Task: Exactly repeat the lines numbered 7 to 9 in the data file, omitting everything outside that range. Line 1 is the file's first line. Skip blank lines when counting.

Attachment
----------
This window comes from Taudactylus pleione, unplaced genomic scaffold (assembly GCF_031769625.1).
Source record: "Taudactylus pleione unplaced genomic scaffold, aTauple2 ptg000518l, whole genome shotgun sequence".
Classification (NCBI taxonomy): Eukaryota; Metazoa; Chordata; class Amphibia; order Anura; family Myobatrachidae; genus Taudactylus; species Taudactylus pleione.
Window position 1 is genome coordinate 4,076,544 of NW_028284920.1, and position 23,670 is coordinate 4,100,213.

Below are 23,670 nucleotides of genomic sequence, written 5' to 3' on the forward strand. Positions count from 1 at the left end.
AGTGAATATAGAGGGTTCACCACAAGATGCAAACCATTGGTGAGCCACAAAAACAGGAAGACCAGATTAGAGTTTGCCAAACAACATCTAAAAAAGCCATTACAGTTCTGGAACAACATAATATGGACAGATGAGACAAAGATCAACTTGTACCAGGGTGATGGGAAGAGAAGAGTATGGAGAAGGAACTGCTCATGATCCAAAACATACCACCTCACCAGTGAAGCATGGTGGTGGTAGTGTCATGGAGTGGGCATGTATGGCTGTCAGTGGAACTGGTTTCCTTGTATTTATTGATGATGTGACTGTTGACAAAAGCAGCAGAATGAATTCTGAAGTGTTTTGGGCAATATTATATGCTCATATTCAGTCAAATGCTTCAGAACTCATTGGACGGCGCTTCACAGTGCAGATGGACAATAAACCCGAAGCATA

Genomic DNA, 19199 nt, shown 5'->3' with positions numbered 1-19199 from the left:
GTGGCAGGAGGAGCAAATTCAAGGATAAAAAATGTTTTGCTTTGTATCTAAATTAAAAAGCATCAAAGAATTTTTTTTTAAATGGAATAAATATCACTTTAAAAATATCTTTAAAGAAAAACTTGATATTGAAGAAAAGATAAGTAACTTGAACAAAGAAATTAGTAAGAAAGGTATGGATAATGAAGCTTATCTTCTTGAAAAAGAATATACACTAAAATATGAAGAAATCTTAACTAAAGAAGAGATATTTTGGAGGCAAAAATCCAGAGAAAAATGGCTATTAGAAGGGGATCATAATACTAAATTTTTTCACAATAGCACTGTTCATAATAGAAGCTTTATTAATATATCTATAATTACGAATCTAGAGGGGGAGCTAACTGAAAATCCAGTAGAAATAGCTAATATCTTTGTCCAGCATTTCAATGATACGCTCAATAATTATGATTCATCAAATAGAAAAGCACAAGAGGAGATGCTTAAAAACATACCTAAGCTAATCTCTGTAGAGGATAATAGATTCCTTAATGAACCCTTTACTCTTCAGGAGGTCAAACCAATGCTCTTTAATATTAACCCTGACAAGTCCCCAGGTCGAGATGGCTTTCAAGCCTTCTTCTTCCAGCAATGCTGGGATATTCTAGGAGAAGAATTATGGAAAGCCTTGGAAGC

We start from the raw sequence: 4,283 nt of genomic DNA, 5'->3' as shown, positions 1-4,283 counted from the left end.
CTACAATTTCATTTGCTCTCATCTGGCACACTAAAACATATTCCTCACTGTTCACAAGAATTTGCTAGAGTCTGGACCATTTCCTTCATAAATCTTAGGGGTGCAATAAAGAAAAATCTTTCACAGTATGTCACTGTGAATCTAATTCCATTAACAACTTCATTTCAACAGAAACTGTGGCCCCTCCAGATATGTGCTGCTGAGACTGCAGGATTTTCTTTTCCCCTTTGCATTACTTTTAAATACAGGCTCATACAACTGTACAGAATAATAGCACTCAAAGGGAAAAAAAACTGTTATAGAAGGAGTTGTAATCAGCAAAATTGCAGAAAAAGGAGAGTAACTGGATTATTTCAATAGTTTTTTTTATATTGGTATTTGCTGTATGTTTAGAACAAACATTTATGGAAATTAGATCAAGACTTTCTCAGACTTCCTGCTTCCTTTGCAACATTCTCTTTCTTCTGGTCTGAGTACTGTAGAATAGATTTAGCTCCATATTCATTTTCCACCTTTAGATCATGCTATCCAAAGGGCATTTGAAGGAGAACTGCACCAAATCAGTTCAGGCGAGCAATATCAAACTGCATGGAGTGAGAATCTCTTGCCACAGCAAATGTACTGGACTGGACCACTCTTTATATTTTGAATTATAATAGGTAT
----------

Genomic DNA, 19199 nt, shown 5'->3' with positions numbered 1-19199 from the left:
GTGGCAGGAGGAGCAAATTCAAGGATAAAAAATGTTTTGCTTTGTATCTAAATTAAAAAGCATCAAAGAATTTTTTTTTAAATGGAATAAATATCACTTTAAAAATATCTTTAAAGAAAAACTTGATATTGAAGAAAAGATAAGTAACTTGAACAAAGAAATTAGTAAGAAAGGTATGGATAATGAAGCTTATCTTCTTGAAAAAGAATATACACTAAAATATGAAGAAATCTTAACTAAAGAAGAGATATTTTGGAGGCAAAAATCCAGAGAAAAATGGCTATTAGAAGGGGATCATAATACTAAATTTTTTCACAATAGCACTGTTCATAATAGAAGCTTTATTAATATATCTATAATTACGAATCTAGAGGGGGAGCTAACTGAAAATCCAGTAGAAATAGCTAATATCTTTGTCCAGCATTTCAATGATACGCTCAATAATTATGATTCATCAAATAGAAAAGCACAAGAGGAGATGCTTAAAAACATACCTAAGCTAATCTCTGTAGAGGATAATAGATTCCTTAATGAACCCTTTACTCTTCAGGAGGTCAAACCAATGCTCTTTAATATTAACCCTGACAAGTCCCCAGGTCGAGATGGCTTTCAAGCCTTCTTCTTCCAGCAATGCTGGGATATTCTAGGAGAAGAATTATGGAAAGCCTTGGAAGC

We start from the raw sequence: 4,283 nt of genomic DNA, 5'->3' as shown, positions 1-4,283 counted from the left end.